Few Americans can forget where they were when they heard about the attacks of 9/11. New Yorkers fled Manhattan while the rest of the nation watched in horror on television. For many husbands and wives, it meant that their loved ones were lost in the wreckage. For all Americans, no matter how far from the World Trade Center, it was a defining moment in our lives, not only as a nation, but as individuals.
The American response to the death of Osama bin Laden was mixed. While some took the the streets in joyous celebration, others hoped that their love ones could now return from Afghanistan. Most were relieved, but many weren't comfortable with the public celebrations that broke out, feeling that celebrating death is not a part of our national DNA. While I took part in the conversation through Twitter, many took their thoughts to the blogs, including Paul Raushenbush, who shared the emotion contrast, saying, "It is a strange and conflicting emotion to celebrate a death. My professed beliefs include the redemption of evil and the potential good in all humanity. Yet I felt a sense of exhilaration when I read the headline 'DEAD' about Osama bin Laden."
In a sense, I think the conversation about terrorism is over. It's not that terrorism has ended, but I feel that from now on, it's a topic that only generates heat, and no light. In the name of fighting terrorism, many Americans bought into Osama's worldview: that we are suspended in a cosmic struggle between Western Christendom and Islam. From a loss of civil liberties to societal impunity to those who spewed bigotry in the media and politics, the American Muslim has been singled out in ways that cannot be called American. Maybe it's time to have the conversation.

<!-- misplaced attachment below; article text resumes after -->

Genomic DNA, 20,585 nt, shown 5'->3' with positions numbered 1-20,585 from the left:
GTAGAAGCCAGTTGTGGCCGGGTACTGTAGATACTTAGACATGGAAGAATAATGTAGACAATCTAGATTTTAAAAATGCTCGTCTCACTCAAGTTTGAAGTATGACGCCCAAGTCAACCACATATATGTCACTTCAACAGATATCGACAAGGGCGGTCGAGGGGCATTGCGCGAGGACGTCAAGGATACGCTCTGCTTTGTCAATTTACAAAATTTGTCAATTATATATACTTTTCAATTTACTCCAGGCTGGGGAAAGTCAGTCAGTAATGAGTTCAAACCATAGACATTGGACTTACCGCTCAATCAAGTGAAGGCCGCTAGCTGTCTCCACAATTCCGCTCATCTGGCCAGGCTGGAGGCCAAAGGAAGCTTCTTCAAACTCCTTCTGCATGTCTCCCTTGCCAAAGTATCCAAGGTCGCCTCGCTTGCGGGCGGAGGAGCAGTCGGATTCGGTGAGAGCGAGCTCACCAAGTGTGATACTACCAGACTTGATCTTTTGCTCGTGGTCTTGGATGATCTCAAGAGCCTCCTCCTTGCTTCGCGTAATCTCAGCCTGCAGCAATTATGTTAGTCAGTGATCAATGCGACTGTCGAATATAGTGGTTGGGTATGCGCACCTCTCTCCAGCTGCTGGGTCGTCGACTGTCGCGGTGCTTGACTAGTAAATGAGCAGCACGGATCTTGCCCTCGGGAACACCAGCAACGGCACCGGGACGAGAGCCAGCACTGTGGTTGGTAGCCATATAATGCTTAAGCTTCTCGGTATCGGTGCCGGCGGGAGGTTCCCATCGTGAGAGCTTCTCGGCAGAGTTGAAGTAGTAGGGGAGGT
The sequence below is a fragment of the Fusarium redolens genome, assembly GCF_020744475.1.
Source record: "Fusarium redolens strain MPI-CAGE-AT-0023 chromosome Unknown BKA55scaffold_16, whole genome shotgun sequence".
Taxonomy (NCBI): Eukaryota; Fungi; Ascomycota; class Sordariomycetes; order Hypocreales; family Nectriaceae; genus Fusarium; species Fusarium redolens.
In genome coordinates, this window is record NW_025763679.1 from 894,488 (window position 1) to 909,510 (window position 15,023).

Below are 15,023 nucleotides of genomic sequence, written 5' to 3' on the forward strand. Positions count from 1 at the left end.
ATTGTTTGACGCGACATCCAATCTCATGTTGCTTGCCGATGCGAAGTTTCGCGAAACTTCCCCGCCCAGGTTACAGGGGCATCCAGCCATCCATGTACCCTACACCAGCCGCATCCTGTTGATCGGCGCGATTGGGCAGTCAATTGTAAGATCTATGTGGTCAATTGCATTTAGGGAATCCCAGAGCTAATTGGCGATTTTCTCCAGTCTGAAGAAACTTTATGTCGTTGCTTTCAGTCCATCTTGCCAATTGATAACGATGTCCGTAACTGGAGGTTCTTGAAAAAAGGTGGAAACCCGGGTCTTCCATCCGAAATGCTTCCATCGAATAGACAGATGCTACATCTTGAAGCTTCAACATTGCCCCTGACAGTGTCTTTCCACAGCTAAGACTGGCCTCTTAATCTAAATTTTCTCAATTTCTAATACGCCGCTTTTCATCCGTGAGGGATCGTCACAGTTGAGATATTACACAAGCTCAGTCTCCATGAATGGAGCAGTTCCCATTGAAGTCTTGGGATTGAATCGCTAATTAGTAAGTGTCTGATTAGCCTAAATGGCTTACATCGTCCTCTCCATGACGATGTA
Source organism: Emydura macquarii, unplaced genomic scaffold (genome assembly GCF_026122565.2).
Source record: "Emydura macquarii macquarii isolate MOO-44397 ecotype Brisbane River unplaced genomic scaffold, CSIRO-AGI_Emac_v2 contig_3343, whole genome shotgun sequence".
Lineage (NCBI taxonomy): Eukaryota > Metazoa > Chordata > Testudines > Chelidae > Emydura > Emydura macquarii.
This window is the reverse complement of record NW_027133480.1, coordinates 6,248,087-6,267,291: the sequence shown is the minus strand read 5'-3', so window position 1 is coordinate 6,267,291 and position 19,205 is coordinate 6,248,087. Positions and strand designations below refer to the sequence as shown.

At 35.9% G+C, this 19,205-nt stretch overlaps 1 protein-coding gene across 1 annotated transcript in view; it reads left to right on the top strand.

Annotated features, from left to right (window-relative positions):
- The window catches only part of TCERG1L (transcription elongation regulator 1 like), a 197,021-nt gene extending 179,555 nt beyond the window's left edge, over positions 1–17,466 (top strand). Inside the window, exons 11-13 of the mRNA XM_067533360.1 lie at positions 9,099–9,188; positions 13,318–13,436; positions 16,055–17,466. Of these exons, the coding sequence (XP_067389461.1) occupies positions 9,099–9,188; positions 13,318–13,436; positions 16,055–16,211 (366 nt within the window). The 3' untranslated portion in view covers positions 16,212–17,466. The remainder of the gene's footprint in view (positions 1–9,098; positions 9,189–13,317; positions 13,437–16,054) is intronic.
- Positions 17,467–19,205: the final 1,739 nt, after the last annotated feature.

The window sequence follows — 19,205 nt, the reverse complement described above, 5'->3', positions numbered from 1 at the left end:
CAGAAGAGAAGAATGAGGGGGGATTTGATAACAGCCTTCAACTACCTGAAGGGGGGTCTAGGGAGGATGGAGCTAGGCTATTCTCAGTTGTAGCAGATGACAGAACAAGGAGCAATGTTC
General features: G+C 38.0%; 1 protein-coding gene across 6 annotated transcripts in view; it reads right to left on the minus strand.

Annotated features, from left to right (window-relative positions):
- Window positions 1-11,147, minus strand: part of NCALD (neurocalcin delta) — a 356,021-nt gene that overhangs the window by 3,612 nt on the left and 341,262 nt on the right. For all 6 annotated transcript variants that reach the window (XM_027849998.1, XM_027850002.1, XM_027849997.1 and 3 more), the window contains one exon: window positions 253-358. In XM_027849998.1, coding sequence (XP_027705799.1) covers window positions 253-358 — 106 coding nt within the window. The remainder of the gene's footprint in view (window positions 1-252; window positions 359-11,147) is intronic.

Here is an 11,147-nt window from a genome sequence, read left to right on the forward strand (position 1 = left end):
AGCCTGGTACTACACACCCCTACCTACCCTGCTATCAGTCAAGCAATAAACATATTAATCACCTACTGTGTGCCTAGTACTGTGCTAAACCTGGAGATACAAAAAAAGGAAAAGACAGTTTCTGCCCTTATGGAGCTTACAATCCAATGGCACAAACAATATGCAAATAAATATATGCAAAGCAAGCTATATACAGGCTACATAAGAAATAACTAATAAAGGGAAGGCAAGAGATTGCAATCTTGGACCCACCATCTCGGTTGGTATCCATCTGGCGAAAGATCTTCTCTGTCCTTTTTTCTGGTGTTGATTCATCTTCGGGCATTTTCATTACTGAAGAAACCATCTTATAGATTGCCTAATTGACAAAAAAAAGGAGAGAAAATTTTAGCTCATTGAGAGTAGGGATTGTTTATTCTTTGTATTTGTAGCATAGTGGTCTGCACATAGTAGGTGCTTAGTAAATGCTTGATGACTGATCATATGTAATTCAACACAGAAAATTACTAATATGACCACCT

This is the other conversation. The one about who we are as Americans, and how we treat each other. We often like to see the world as bipolar, right versus wrong, but we must acknowledge the world is not so binary. In fighting such great evil, we Americans slid from the moral imperative, only hurting ourselves in the process.
But there is hope. Since the controversy surrounding Park51 took the nation by storm, a counter movement has been awakened. Many have organized in support of religious pluralism. I have spoken with activists who started interfaith groups in virtually every community with a protested mosque, from Temecula to Murfreesboro.
Nowhere has this been a more vital discourse than in New York. Echoing the thoughts of many, Odyssey Networks is hosting an event May 10 called "9/11: The Conversation We Never Had." At this event, leading faith leaders like Rabbi David Saperstein, Eboo Patel and Bishop Yvette Flunder are coming together around the issue of religious pluralism in the post-bin Laden America. This is only the beginning, as many organizations are ramping up local efforts in dialogue and pluralism in New York. Prepare New York, the largest of these coalitions, has committed to hosting 500 conversations promoting religious pluralism and hosting a large commemoration on Sept. 11.
In Sunday's speech, Obama shared an idea that stuck with me: "Tonight we are once again reminded that Americans can do whatever we set our mind to. That is the story of our history." Now that we have entered the post-bin Laden America, can we dream bigger? This begins with challenging ourselves to carry out the American promise of pluralism given to us by our forefathers, and safeguarding them for our children. Maybe this Sept. 11 can be what my friend and mentor Eboo Patel has been calling "our Tahrir moment," enabling us to take the baggage from 9/11 and transcend it into wisdom for the American future. This is only the first step. From there, perhaps we can once again set our minds to more than murder and beyond bias. Whether it is our generation's moon landing, energy independence or the outlawing of lobbies, we must look to our dreams on the horizon, not our fears in the shadows.